NOPD hopes to curb juvenile crime by holding parents accountable

NOPD hopes to curb juvenile crime by holding parents accountable
New Orleans’ District 2 commander says they’re seeing some success curbing juvenile crime by holding parents accountable.

NEW ORLEANS, La. (WVUE) - New Orleans’ District 2 commander Jeff Walls says they’re seeing some success curbing juvenile crime by holding parents accountable. Leaders say it’s done on a case by case basis and only when parents are uncooperative. Yet, they say it’s one way they’re working to curb the surge of car break-ins in the second district.

Shattered glass from smashed car windows litter parts of Prytania Street.

“All in this neighborhood. I live a few blocks from here and I’m just walking around and I see those piles of glass,” said Uptown resident Daniel Sherman.

Sherman says break-ins in this area began about a month ago and have since become pervasive.

Police reported more than 35 vehicles burglarized just over a week ago in two Uptown neighborhoods.

“Everybody’s frustrated. We’re frustrated because we keep arresting the same individuals,” said NOPD Commander Jeff Walls.

Walls is the Second District commander. Though he believes more can be done to help keep repeat juvenile offenders off the streets, he says the public has helped to make a difference.

“The pressure they’ve been putting on judges, we’re seeing a change on punishment,” said Walls.

Walls says not all juveniles appear before a judge, making it tougher to provide consequences, even rehabilitation. Now, he says he’s getting parents involved.

“We’re going to the parents. We have with repeat offenders and asking those parents to sign their kids up for youth empowerment programs. Right now, it’s on a voluntary basis,” explained Walls.

Walls says each case is different, but if parents don’t cooperate, they could be charged or face fines of up to $500 or five months in jail.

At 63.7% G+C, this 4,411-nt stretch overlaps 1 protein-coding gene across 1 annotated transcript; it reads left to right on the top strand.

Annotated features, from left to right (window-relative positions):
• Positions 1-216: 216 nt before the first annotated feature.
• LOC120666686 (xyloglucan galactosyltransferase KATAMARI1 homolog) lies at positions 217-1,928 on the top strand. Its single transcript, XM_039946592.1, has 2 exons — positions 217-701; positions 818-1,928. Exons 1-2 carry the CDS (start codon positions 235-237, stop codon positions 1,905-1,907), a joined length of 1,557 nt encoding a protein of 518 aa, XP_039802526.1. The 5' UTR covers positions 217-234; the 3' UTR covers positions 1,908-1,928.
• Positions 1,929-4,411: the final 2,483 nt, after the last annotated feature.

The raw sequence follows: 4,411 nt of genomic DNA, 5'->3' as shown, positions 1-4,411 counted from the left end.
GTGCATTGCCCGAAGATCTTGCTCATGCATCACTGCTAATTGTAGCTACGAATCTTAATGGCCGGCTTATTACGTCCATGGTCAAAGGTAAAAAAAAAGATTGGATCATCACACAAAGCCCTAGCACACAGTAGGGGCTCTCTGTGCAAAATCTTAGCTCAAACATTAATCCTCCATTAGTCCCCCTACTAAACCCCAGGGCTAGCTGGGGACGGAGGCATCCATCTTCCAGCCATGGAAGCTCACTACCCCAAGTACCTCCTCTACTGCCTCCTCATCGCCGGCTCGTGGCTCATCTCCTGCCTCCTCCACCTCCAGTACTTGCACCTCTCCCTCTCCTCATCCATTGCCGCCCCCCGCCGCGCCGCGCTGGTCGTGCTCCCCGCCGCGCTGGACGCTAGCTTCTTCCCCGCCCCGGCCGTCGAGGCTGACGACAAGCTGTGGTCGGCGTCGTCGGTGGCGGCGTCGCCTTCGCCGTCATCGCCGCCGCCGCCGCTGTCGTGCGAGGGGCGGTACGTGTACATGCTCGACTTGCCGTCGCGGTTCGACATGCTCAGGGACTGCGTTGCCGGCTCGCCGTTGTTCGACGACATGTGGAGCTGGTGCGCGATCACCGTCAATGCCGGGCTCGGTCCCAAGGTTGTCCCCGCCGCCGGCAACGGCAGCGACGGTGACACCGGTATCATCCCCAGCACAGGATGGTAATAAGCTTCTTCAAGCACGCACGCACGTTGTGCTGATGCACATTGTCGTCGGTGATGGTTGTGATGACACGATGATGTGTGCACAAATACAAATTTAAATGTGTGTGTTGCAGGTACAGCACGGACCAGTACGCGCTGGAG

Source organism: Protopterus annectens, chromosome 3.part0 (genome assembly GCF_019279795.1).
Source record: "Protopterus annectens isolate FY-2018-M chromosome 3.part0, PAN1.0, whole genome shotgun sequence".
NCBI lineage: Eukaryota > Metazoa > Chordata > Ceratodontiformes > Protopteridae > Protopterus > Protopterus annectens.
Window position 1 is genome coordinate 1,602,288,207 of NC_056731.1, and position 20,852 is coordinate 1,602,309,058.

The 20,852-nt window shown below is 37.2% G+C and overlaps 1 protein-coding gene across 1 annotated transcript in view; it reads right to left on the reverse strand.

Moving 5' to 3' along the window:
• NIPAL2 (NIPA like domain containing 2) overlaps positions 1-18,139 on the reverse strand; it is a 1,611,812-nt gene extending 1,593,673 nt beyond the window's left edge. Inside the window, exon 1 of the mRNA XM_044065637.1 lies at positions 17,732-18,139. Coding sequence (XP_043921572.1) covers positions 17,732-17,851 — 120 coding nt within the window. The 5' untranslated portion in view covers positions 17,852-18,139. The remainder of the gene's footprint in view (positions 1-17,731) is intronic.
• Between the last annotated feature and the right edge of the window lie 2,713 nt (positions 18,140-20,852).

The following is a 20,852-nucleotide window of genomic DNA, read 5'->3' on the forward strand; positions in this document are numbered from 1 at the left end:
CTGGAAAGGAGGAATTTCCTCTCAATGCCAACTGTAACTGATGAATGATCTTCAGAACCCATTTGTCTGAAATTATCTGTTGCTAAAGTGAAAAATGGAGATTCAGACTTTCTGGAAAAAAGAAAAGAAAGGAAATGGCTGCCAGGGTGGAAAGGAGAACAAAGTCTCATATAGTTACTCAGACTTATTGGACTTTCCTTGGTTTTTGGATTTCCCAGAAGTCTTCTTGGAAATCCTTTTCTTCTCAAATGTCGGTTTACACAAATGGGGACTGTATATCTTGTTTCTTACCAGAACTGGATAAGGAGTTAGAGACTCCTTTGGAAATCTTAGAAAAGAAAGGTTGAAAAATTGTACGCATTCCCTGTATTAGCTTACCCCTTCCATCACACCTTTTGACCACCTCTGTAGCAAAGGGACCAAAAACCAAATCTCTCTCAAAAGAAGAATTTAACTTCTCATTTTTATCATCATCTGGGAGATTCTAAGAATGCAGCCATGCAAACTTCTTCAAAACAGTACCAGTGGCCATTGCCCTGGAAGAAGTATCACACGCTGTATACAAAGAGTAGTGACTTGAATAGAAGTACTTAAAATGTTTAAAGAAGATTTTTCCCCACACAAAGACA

“We’re charging them with this because they’re not going anything to correct the behavior or get kids back on the right path,” said Walls.

“With one particular parent, we’ve charged twice,” Walls said. “The first time he was out doing the same thing again. The second time, she reported to us when he was wanted so we’re starting to see some success with that on our part.”

FOX 8 spoke to residents who were mostly in favor of penalizing parents.

“It’s more of an emphasis put on the parent to be responsible for their child like they should be,” said Uptown property owner Andrea Prasse. “The children’s behavior is a reflection of the parent as well.”

Others argue there are a number of factors that should be considered. Some parents aren’t entirely to blame.

“The parents have to take some responsibility, but basically for not training properly. But, to some extent, you’re having kids having kids,” said father and New Orleans resident Anthony Dubuclete. “The parents just aren’t accepting responsibility because a lot of times they don’t know how to accept responsibilities because they were never taught.”

Commander Walls says the nationwide clearance rate for auto burglaries is 13 percent. He says in the second district, it’s 18 percent.

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